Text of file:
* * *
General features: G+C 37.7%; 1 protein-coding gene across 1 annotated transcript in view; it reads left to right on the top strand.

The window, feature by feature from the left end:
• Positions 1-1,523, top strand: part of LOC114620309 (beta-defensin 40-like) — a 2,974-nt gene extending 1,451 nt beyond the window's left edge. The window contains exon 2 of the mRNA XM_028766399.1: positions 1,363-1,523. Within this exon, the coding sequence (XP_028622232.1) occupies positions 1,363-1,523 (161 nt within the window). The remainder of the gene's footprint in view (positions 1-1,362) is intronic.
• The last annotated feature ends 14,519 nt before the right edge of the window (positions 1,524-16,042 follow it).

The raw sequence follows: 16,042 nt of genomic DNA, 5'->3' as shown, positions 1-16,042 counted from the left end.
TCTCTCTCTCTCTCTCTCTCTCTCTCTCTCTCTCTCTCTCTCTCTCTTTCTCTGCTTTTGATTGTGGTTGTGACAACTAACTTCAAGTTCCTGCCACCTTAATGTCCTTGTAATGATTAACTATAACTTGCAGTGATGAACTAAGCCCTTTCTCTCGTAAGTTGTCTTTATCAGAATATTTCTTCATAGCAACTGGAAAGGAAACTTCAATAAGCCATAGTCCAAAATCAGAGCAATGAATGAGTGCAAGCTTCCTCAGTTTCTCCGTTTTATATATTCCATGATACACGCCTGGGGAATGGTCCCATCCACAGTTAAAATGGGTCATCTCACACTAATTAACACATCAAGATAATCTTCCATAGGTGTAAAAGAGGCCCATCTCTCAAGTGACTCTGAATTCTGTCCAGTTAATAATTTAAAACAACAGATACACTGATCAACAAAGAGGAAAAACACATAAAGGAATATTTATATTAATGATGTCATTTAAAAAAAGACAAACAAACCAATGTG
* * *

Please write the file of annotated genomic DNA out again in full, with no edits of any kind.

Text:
General features: G+C 37.7%; 1 protein-coding gene across 1 annotated transcript in view; it reads left to right on the top strand.

The window, feature by feature from the left end:
• Positions 1-1,523, top strand: part of LOC114620309 (beta-defensin 40-like) — a 2,974-nt gene extending 1,451 nt beyond the window's left edge. The window contains exon 2 of the mRNA XM_028766399.1: positions 1,363-1,523. Within this exon, the coding sequence (XP_028622232.1) occupies positions 1,363-1,523 (161 nt within the window). The remainder of the gene's footprint in view (positions 1-1,362) is intronic.
• The last annotated feature ends 14,519 nt before the right edge of the window (positions 1,524-16,042 follow it).

The raw sequence follows: 16,042 nt of genomic DNA, 5'->3' as shown, positions 1-16,042 counted from the left end.
TCTCTCTCTCTCTCTCTCTCTCTCTCTCTCTCTCTCTCTCTCTCTCTTTCTCTGCTTTTGATTGTGGTTGTGACAACTAACTTCAAGTTCCTGCCACCTTAATGTCCTTGTAATGATTAACTATAACTTGCAGTGATGAACTAAGCCCTTTCTCTCGTAAGTTGTCTTTATCAGAATATTTCTTCATAGCAACTGGAAAGGAAACTTCAATAAGCCATAGTCCAAAATCAGAGCAATGAATGAGTGCAAGCTTCCTCAGTTTCTCCGTTTTATATATTCCATGATACACGCCTGGGGAATGGTCCCATCCACAGTTAAAATGGGTCATCTCACACTAATTAACACATCAAGATAATCTTCCATAGGTGTAAAAGAGGCCCATCTCTCAAGTGACTCTGAATTCTGTCCAGTTAATAATTTAAAACAACAGATACACTGATCAACAAAGAGGAAAAACACATAAAGGAATATTTATATTAATGATGTCATTTAAAAAAAGACAAACAAACCAATGTG